Have you noticed that your grocery bag is somehow a little heavier today?
The colors of the produce don’t seem to be as bright. Nothing tastes the same. You see, my grocer just died.
Oh, he wasn’t just my grocer. Everybody knew Eddie Basha. Even if you bought your family’s food at Safeway or Fry’s, Eddie was the one you recognized on TV or in the paper or serving the hungry at St. Vincent de Paul or the Salvation Army. It was all the same Eddie.
Everybody also knew that Eddie Basha was committed to children’s education, but most of you had no idea that he loved kids so much that, for years, Bashas’ supermarkets were the folks who put all those goodies in the Ladmo bags.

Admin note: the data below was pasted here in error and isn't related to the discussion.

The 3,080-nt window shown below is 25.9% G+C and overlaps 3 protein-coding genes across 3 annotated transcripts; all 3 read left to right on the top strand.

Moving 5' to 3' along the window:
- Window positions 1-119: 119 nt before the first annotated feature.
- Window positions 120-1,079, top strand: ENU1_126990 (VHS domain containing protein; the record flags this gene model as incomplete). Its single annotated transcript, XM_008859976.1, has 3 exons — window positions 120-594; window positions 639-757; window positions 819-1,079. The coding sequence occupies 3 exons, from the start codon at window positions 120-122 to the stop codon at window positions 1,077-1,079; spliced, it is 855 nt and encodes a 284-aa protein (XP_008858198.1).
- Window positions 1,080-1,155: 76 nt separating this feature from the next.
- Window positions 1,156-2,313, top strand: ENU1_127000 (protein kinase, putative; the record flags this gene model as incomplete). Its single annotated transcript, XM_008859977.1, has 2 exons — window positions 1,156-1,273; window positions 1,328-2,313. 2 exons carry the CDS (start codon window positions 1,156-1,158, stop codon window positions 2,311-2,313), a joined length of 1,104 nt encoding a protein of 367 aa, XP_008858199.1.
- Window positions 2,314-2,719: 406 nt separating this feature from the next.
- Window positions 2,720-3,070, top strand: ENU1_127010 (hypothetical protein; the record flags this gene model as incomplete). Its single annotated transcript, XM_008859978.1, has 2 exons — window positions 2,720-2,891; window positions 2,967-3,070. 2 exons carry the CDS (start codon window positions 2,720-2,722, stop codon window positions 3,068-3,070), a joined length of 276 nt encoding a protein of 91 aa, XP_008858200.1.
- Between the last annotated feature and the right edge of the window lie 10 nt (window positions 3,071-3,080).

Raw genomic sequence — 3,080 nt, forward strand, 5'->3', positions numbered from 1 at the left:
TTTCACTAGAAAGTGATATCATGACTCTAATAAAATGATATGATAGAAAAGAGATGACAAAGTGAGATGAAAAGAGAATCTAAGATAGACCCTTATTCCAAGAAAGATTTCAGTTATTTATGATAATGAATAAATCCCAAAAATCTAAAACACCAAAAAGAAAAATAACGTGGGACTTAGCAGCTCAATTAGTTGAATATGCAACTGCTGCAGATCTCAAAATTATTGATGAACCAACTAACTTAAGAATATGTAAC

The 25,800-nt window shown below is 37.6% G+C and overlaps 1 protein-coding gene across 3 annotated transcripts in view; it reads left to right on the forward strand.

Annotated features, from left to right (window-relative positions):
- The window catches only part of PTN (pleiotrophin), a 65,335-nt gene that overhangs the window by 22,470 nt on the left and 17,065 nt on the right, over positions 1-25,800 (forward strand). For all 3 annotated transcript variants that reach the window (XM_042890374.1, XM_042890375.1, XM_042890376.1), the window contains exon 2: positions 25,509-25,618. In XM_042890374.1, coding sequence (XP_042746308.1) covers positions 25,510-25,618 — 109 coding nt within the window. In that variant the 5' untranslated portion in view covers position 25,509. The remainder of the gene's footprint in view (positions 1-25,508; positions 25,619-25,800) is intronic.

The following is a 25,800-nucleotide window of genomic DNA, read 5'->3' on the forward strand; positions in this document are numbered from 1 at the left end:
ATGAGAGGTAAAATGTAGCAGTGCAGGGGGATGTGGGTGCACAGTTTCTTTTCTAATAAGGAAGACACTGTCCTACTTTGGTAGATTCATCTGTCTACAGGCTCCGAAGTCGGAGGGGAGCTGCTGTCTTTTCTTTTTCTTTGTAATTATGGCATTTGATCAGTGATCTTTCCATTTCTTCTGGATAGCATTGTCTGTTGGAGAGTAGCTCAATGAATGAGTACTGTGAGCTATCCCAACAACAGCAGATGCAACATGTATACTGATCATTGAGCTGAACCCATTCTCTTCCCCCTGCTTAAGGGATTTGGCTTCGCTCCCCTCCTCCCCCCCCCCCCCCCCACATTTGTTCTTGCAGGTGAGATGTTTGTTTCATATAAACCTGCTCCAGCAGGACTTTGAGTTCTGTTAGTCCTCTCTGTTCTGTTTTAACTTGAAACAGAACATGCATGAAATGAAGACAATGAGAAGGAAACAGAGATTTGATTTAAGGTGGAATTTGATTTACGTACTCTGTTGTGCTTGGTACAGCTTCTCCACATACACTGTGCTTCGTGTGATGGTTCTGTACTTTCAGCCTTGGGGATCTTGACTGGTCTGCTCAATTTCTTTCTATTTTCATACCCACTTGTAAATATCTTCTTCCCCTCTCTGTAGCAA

For years, I knew Eddie Basha as a respected, skilled businessman, an unconditionally generous philanthropist, a devoted husband and father with the sense of humor of a Lebanese pixie. But, in the interest of full disclosure, I’m obligated to tell you that there was one thing Eddie Basha was lousy at: politics.
When he ran for governor, he kept telling the truth.
Eddie, you told me your father always expected a kiss from you to show your affection. That’s how you raised your boys. So i hope it’s OK if I give you this one last kiss, because I love you, Eddie.
I’m Pat McMahon.